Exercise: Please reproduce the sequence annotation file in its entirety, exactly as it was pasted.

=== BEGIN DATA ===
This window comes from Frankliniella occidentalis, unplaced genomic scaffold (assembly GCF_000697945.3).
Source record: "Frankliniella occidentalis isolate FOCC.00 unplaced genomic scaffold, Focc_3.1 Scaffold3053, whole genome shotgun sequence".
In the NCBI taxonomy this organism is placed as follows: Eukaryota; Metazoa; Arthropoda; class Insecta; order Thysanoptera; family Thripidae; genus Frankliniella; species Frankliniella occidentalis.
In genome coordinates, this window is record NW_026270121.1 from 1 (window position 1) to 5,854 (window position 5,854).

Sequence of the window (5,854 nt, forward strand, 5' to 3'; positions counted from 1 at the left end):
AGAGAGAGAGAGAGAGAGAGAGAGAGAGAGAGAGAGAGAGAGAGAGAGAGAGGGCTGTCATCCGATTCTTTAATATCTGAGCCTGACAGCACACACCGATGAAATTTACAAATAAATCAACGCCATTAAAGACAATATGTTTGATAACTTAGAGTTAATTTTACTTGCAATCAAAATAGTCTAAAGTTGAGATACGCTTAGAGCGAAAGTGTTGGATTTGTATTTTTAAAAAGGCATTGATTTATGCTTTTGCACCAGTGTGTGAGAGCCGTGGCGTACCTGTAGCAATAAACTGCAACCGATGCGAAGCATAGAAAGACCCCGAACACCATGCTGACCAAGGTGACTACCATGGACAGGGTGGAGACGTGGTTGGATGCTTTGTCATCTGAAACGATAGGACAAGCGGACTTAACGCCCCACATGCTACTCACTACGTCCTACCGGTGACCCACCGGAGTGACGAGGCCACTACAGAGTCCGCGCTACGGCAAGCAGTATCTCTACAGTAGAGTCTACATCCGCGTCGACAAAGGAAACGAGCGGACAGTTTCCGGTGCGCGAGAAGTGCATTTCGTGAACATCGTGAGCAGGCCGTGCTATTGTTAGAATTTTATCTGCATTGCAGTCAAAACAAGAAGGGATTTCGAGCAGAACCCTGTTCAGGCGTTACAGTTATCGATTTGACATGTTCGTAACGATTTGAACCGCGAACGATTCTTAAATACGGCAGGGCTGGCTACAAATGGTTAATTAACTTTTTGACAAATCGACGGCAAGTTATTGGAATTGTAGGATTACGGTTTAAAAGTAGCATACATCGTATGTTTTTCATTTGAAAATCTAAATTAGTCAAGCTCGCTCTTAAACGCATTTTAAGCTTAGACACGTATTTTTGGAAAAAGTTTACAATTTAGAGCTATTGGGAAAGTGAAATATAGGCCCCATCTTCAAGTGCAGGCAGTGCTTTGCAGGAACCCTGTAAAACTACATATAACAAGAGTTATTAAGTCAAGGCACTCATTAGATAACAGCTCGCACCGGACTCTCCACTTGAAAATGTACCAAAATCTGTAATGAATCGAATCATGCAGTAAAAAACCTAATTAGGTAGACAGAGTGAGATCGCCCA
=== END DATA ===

This window comes from Frankliniella occidentalis, unplaced genomic scaffold (assembly GCF_000697945.3).
Source record: "Frankliniella occidentalis isolate FOCC.00 unplaced genomic scaffold, Focc_3.1 Scaffold3053, whole genome shotgun sequence".
In the NCBI taxonomy this organism is placed as follows: Eukaryota; Metazoa; Arthropoda; class Insecta; order Thysanoptera; family Thripidae; genus Frankliniella; species Frankliniella occidentalis.
In genome coordinates, this window is record NW_026270121.1 from 1 (window position 1) to 5,854 (window position 5,854).

Sequence of the window (5,854 nt, forward strand, 5' to 3'; positions counted from 1 at the left end):
AGAGAGAGAGAGAGAGAGAGAGAGAGAGAGAGAGAGAGAGAGAGAGAGAGAGGGCTGTCATCCGATTCTTTAATATCTGAGCCTGACAGCACACACCGATGAAATTTACAAATAAATCAACGCCATTAAAGACAATATGTTTGATAACTTAGAGTTAATTTTACTTGCAATCAAAATAGTCTAAAGTTGAGATACGCTTAGAGCGAAAGTGTTGGATTTGTATTTTTAAAAAGGCATTGATTTATGCTTTTGCACCAGTGTGTGAGAGCCGTGGCGTACCTGTAGCAATAAACTGCAACCGATGCGAAGCATAGAAAGACCCCGAACACCATGCTGACCAAGGTGACTACCATGGACAGGGTGGAGACGTGGTTGGATGCTTTGTCATCTGAAACGATAGGACAAGCGGACTTAACGCCCCACATGCTACTCACTACGTCCTACCGGTGACCCACCGGAGTGACGAGGCCACTACAGAGTCCGCGCTACGGCAAGCAGTATCTCTACAGTAGAGTCTACATCCGCGTCGACAAAGGAAACGAGCGGACAGTTTCCGGTGCGCGAGAAGTGCATTTCGTGAACATCGTGAGCAGGCCGTGCTATTGTTAGAATTTTATCTGCATTGCAGTCAAAACAAGAAGGGATTTCGAGCAGAACCCTGTTCAGGCGTTACAGTTATCGATTTGACATGTTCGTAACGATTTGAACCGCGAACGATTCTTAAATACGGCAGGGCTGGCTACAAATGGTTAATTAACTTTTTGACAAATCGACGGCAAGTTATTGGAATTGTAGGATTACGGTTTAAAAGTAGCATACATCGTATGTTTTTCATTTGAAAATCTAAATTAGTCAAGCTCGCTCTTAAACGCATTTTAAGCTTAGACACGTATTTTTGGAAAAAGTTTACAATTTAGAGCTATTGGGAAAGTGAAATATAGGCCCCATCTTCAAGTGCAGGCAGTGCTTTGCAGGAACCCTGTAAAACTACATATAACAAGAGTTATTAAGTCAAGGCACTCATTAGATAACAGCTCGCACCGGACTCTCCACTTGAAAATGTACCAAAATCTGTAATGAATCGAATCATGCAGTAAAAAACCTAATTAGGTAGACAGAGTGAGATCGCCCA